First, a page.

Well, it all goes back to a little invention by Paul Nipkow in 1884
consisting of a disk with holes spiraling into its center. I know it's
hard to believe, but this little disk shaped the development of television.
Engineers like John Logie Baird and Charles Francis Jenkins, among others,
used Nipkow's disk to create the first systems for scanning, transmitting,
and receiving images in the 1920's. These guys created entire television
systems based on mechanical image scanning and receiving. No Cathode
Ray Tubes (CRTs) here.
Electronic television systems lagged behind mechanical systems for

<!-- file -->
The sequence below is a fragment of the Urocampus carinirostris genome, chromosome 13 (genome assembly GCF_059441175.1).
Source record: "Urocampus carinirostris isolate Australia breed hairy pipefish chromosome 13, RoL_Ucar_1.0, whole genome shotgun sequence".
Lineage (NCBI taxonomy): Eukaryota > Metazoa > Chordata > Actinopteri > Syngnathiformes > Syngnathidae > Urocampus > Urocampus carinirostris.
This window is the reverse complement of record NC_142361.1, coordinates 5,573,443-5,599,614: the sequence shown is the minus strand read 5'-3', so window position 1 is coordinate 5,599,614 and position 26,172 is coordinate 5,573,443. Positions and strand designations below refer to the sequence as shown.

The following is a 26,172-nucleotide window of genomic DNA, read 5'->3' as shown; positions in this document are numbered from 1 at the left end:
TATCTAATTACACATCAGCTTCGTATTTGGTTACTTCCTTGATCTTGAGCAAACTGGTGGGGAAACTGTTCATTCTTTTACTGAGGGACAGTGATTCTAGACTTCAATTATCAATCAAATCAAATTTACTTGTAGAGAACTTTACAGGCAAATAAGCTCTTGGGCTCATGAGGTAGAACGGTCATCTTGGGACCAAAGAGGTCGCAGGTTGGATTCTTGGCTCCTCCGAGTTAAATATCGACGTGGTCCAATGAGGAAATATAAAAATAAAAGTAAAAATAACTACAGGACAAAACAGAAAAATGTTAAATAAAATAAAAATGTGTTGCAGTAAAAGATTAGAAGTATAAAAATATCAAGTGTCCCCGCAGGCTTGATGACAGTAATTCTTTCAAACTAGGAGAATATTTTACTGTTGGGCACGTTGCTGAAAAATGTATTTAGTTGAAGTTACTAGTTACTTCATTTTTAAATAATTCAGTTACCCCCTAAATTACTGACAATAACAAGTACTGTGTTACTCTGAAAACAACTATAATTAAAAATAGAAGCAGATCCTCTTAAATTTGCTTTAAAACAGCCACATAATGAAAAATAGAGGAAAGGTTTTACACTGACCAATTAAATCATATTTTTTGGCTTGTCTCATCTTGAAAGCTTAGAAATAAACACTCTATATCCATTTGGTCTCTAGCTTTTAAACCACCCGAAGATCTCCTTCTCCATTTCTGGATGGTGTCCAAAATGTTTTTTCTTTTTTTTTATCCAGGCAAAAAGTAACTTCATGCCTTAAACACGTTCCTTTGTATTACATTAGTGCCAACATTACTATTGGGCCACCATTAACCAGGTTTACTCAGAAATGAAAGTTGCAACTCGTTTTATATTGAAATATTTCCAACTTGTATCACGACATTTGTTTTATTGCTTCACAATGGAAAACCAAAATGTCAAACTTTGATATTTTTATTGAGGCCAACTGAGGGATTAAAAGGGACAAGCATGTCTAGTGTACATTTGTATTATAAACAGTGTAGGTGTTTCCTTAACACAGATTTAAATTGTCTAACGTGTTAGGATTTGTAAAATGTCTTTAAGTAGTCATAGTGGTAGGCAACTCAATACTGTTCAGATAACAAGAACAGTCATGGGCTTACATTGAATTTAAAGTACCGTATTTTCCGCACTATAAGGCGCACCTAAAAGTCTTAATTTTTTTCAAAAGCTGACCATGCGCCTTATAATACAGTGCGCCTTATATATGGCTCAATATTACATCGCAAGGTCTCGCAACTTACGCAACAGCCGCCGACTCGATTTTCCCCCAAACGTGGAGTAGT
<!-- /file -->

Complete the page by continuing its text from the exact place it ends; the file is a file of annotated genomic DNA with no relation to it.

several years, mostly because mechanical television was cheaper to build
and it didn't use delicate parts. Not only that, but it was really hard
to get financial backing to develop electronic TV when mechanical TV
worked so much better at the time. With a cheaper system that already
worked, few people saw the need to change. Then Vladimir Kosmo Zworykin
and Philo T. Farnsworth made some critical breakthroughs, and electronic
television began to catch up.
Vladimir Zworykin found financial backing from David Sarnoff, Senior
Vice President of RCA. Sarnoff was watching mechanical television development
and predicted that electronic TV would eventually be more commercially
viable. Later, when Philo Farnsworth found some investors to back his
ideas, he and Zworykin competed to get their electronic televisions
to the public first.